Geothermal energy uses heat from below the earth's crust to create steam that turns the turbine, ultimately generating electricity. Like wind and solar, geothermal energy emits no pollutants into the air; unlike wind and solar energy, it is available to serve customers around the clock.
PNM is the first customer to take energy from the Dale Burgett Geothermal Plant, which is located in the Animas Valley, about 20 miles southwest of Lordsburg, New Mexico. This is New Mexico's first utility-scale geothermal power plant.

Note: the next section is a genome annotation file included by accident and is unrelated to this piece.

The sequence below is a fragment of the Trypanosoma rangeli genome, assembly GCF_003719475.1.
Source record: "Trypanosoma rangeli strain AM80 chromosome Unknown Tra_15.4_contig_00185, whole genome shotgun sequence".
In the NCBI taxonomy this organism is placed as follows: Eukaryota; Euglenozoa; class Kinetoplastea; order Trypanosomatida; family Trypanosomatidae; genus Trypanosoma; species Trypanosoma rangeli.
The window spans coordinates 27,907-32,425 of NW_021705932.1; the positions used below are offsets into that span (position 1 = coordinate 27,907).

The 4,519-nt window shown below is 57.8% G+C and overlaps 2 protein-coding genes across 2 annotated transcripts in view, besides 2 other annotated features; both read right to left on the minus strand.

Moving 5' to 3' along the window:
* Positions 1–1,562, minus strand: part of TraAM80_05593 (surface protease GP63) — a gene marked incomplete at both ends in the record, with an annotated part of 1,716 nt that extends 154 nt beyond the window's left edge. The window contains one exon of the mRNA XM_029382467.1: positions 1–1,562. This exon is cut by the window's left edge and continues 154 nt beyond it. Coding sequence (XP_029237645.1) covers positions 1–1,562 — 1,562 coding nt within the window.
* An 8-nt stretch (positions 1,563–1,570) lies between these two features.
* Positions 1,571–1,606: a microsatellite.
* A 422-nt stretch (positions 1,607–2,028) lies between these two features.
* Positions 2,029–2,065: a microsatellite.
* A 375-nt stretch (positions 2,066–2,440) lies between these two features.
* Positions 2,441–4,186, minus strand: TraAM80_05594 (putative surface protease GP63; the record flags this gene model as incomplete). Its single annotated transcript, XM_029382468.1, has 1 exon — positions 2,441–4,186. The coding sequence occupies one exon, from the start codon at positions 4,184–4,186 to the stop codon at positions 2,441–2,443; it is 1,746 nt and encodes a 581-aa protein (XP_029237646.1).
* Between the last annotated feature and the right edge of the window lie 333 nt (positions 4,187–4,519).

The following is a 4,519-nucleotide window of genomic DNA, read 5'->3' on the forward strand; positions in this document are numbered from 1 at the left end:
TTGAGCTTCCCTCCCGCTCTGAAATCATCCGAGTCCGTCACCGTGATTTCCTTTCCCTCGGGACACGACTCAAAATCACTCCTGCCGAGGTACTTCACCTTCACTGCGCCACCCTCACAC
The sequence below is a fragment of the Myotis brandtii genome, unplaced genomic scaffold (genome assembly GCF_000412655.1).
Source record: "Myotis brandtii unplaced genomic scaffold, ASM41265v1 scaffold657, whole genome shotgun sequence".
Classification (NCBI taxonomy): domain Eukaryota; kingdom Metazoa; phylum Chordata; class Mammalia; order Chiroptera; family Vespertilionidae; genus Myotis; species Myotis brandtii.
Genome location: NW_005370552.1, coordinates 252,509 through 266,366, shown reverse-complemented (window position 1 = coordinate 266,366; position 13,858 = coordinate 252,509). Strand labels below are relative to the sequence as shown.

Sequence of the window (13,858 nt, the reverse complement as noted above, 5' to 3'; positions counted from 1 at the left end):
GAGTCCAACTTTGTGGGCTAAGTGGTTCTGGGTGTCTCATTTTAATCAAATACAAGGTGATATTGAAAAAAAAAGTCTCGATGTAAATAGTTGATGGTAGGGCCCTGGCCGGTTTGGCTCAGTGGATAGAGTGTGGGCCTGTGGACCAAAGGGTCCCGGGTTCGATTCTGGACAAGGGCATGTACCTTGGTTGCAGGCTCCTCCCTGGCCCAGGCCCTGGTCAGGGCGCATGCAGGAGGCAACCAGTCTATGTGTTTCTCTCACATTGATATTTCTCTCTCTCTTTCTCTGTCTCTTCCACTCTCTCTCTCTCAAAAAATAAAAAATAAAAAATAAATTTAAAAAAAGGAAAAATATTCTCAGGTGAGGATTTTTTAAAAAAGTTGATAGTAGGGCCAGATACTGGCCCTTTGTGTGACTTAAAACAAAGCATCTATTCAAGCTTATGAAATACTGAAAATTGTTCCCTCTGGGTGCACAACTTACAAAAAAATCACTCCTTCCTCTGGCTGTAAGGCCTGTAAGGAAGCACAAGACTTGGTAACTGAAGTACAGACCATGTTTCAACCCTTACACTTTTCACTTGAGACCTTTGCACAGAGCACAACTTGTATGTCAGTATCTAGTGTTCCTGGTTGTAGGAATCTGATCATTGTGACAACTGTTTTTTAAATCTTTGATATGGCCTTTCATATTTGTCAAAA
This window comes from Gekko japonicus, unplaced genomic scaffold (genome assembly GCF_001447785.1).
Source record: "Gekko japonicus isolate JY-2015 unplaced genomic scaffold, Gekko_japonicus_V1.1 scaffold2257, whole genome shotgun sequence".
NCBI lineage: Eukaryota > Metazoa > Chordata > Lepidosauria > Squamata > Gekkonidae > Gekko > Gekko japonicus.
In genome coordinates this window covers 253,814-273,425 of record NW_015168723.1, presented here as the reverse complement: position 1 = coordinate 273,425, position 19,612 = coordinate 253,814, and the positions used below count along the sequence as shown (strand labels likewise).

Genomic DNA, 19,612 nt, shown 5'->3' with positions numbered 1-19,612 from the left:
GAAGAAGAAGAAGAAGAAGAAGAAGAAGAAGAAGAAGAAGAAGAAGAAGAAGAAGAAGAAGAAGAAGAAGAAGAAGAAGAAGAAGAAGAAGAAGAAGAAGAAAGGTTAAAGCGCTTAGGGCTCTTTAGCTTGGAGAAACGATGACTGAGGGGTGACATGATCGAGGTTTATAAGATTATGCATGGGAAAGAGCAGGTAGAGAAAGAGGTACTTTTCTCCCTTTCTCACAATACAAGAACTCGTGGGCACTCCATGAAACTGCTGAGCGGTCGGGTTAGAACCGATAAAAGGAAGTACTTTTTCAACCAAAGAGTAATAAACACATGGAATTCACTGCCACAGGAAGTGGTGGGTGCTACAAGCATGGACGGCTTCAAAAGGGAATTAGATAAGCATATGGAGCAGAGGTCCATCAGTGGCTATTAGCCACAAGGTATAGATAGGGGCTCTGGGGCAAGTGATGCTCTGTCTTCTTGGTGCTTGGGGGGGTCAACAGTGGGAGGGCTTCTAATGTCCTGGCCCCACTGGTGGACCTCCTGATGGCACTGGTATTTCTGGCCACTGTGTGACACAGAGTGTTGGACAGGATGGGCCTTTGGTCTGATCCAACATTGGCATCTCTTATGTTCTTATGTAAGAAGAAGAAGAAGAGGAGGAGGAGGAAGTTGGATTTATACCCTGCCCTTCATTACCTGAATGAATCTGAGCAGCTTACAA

PNM has an agreement for 10 megawatts of capacity. The plant has an initial capacity of four megawatts and is projected to provide the power used by 5,700 average residences in 2014.
How it works
This plant uses a closed-loop binary system where hot geothermal fluid is pumped from a deep reservoir to a heat exchanger; heat is transferred to a working fluid with a low boiling point in a separate closed-loop system. The working fluid flashes, powering the turbine. The geothermal fluid is re-injected into the reservoir to be naturally re-heated.